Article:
Tuesday, May 24, 2011

Women in the Orchestra

In the jazz world, much of the discrimination against women was discrete—much went unsaid, and many women, even those with great talent, were simply ignored.  The orchestral scene was a bit more overt about discrimination towards women.  Perhaps it was America’s long-standing traditions with European orchestral models that prolonged this discrimination, but it wasn’t until the 21st century that real progress was made with women joining professional orchestras.  Antiquated Victorian ideals as well deluded ideas of a woman’s physical limitations to playing musical instruments professionally fueled this discrimination.  As quoted from Gustave Kerker in the Musical Standard journal in 1904:
 Nature never intended the fair sex to become cornetists, trombonists, and players of wind instruments.  In the first place they are not strong enough to play them as well as men; they lack the lip and lung power to hold notes which deficiency makes them always play out of tune…Another point against them is that women cannot possibly play brass instruments and look pretty, an why should they spoil their good looks? 

Sexual discrimination is still a major issue in the orchestral scene as well as the music conservatories that train musicians.  While this news may be disheartening, the fact that awareness has been raised, research is being conducted, and women are taking advantage of musical opportunities now more than ever are all signs that progress is being made. 
In conclusion, it was a matter of American traditions and culture that shaped women’s roles in music.  The fact that women were excluded from mainstream musical scenes forced women to unite and form new, all-women groups.  The United States military was rooted in service and duty—women’s involvement in military bands mirrored these ideas and helped to shape the band tradition in America as well as music education.  Popular music like the Blues sparked the formation of America’s true art form: jazz.  Singers like Gertrude “Ma” Rainey and Bessie Smith sang of the hardships that African American females faced and gave the American public a needed dose of stark reality.  All-women jazz groups like the Ingenues and the Harlem Playgirls, though perceived as “novelty” acts, allowed women to engage in professional music careers in jazz—careers that would become more prominent in the future.  While sexual discrimination in the orchestral music scene has been the most prevalent and is still at a state today that requires attention, changes are being made in the right direction for female musicians.  American conductor Leopold Stokowski said, “What a poof economy it is to take it for granted that women are not ready to enter the world of art, are not capable of becoming fluent channels for the expression of genius…We are sacrificing accomplishment to tradition.”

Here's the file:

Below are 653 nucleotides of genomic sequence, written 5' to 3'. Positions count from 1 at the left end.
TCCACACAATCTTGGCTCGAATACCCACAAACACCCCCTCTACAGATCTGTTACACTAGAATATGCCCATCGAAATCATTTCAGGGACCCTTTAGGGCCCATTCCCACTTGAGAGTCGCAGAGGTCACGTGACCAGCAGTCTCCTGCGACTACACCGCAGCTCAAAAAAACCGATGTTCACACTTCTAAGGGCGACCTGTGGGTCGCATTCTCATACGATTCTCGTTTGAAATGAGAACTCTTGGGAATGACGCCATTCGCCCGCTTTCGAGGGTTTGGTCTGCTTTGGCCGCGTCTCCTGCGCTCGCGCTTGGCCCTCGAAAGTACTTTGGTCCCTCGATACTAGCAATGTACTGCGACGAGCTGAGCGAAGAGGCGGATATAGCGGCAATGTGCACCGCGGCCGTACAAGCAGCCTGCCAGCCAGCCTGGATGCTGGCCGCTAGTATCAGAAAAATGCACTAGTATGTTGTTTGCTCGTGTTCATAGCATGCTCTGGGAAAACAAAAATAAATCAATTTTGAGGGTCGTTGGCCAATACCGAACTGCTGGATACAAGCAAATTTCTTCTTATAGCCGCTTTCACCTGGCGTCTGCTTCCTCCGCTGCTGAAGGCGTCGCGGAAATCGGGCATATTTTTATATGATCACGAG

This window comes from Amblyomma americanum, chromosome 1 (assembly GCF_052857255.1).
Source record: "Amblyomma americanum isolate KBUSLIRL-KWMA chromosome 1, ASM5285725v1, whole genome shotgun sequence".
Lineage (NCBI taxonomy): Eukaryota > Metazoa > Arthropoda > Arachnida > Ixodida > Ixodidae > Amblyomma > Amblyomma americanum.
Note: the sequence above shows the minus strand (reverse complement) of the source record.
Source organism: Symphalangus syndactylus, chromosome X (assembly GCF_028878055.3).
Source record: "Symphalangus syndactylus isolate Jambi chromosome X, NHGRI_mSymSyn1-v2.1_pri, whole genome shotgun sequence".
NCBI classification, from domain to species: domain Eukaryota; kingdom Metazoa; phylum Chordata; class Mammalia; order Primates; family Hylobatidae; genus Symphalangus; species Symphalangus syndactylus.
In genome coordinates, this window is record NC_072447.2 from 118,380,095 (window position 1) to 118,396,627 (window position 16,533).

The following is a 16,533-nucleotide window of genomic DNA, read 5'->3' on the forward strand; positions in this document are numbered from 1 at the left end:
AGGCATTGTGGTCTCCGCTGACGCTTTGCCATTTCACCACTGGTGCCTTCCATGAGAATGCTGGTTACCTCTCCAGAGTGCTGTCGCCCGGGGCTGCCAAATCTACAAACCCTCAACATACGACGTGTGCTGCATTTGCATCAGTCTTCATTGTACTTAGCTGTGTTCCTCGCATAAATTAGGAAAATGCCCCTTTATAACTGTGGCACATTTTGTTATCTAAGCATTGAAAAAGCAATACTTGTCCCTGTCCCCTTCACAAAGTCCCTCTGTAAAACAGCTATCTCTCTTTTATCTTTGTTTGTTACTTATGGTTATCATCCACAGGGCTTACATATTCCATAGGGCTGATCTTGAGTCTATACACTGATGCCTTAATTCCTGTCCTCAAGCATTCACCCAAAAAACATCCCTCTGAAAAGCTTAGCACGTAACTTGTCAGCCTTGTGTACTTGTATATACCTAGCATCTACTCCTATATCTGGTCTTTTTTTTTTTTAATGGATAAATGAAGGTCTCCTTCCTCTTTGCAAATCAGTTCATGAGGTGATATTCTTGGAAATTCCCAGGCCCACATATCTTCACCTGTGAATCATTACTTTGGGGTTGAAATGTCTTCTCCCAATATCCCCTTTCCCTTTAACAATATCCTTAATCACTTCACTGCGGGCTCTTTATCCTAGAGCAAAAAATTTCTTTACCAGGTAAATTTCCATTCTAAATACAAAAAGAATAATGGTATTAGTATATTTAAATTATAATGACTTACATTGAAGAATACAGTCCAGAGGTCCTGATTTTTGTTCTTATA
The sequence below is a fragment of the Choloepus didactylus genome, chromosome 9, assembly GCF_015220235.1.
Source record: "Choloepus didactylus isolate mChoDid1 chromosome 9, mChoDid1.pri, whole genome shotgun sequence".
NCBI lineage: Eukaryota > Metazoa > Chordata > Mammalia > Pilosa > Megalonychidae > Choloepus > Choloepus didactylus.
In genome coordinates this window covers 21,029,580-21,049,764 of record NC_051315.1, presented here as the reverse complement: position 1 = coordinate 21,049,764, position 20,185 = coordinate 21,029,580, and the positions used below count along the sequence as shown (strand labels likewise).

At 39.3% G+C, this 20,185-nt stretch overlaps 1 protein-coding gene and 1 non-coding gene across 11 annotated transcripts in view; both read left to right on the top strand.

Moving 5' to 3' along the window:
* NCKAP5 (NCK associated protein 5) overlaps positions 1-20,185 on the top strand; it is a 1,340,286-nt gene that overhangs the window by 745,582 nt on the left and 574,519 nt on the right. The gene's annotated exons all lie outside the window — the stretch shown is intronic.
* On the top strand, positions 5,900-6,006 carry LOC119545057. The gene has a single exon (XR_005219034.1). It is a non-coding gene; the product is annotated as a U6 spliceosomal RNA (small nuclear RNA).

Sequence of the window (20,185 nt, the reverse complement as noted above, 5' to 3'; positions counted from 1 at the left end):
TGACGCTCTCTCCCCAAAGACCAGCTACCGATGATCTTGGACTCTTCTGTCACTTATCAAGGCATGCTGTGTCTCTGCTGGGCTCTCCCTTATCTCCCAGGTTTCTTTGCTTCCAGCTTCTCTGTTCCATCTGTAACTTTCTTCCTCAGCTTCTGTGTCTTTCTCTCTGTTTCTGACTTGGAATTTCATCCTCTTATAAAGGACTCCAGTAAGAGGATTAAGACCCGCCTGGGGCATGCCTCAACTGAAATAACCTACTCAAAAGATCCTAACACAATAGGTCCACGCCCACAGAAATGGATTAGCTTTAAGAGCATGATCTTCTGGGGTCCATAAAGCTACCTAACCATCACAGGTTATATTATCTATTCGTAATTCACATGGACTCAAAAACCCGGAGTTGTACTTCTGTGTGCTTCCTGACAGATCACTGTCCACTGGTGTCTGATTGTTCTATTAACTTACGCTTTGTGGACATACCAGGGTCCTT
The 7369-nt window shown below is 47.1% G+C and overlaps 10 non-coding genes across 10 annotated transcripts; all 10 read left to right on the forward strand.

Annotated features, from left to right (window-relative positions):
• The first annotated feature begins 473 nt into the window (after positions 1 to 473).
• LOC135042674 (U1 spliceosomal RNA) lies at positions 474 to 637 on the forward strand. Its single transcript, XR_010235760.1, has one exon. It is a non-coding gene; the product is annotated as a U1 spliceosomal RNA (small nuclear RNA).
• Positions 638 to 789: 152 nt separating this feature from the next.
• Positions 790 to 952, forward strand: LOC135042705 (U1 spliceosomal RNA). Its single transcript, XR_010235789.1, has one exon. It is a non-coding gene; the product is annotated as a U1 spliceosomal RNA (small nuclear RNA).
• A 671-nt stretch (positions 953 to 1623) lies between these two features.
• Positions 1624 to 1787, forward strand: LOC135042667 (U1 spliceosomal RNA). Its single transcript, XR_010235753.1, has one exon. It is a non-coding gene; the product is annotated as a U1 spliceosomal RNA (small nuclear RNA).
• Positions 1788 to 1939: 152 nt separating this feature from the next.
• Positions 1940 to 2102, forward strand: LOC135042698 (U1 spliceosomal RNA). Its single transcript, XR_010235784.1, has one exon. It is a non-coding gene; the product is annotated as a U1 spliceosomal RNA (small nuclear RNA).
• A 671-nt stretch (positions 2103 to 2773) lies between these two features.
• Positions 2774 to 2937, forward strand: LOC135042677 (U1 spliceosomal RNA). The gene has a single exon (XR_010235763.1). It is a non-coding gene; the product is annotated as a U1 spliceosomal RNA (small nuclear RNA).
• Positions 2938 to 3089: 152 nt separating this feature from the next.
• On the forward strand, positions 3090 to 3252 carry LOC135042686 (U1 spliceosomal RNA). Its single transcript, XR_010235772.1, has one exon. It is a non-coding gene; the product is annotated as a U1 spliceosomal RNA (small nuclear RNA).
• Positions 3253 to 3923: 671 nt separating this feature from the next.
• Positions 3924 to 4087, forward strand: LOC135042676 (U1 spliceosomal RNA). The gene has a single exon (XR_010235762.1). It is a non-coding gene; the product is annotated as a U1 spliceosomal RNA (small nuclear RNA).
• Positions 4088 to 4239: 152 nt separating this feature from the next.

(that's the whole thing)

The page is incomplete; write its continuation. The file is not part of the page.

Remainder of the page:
So, let us form new traditions for women in the American music scene!  I have really enjoyed this research and have realized that there is so much out there on this subject. I plan on researching these topics more this summer-- after I finish Tina Fey's new book Bossypants, of course. Ladies and gents, read this-- it is hilarious. (and may supply me with a few blog posts!) Oh, and also check out this handout from Lin Foulk's site-- the quotations will surely enrage you :)  

Gustave Kerker, “Opinions of Some New York Leaders on Women as Orchestral Players,” Musical Standard, Vol. 21 (April 2, 1904).

Leopold Stokowski, “Women in the Orchestra,” The Literary Digest, Vol. 52 (Feb. 26, 1916) p. 504.

All-women Jazz Groups: novelty or necessity?

Just as all-women groups were popular in the military band tradition, so were all-women vaudeville and jazz groups.  Both black and white all-women groups formed as a result of the difficulties women had joining well-established male ensembles.  These all-women “girl bands” were actually quite popular in the 1920s and 1930s, but unfortunately much of their popularity stemmed from the fact that such groups were seen as novelty acts without much musical integrity in the jazz world.  According to scholar Linda Dahl in her book Stormy Weather:
Given the popularity of female-as-sex-object as a promotional device in entertainment, the many serious and capable women musicians who formed all-women groups were all too likely to be lumped together with the “all-girl” bands   of the “Look, Ma, no hands variety.

The women in these groups were portrayed in a way that played up the visual aspects of their femininity and blended them into one generic woman. Two groups of note are the all-white girl group, The Ingenues, and the all-black girl group, The Harlem Playgirls. The women in these groups were truly talented, but the novelty aspect of their performances is undeniable.  While these women surly wanted to be treated as musicians, setting gender aside, that was unfortunately not an option at the time.  With regard to the sex, Linda Dahl states:
 But whether they [women] liked it or not, it [sex] was an issue, and an important reason for the scarcity of women in established bands.  The women players who   eschewed the all-women groups had few options; if their music remained    “respectable,” their careers quite often remained marginal.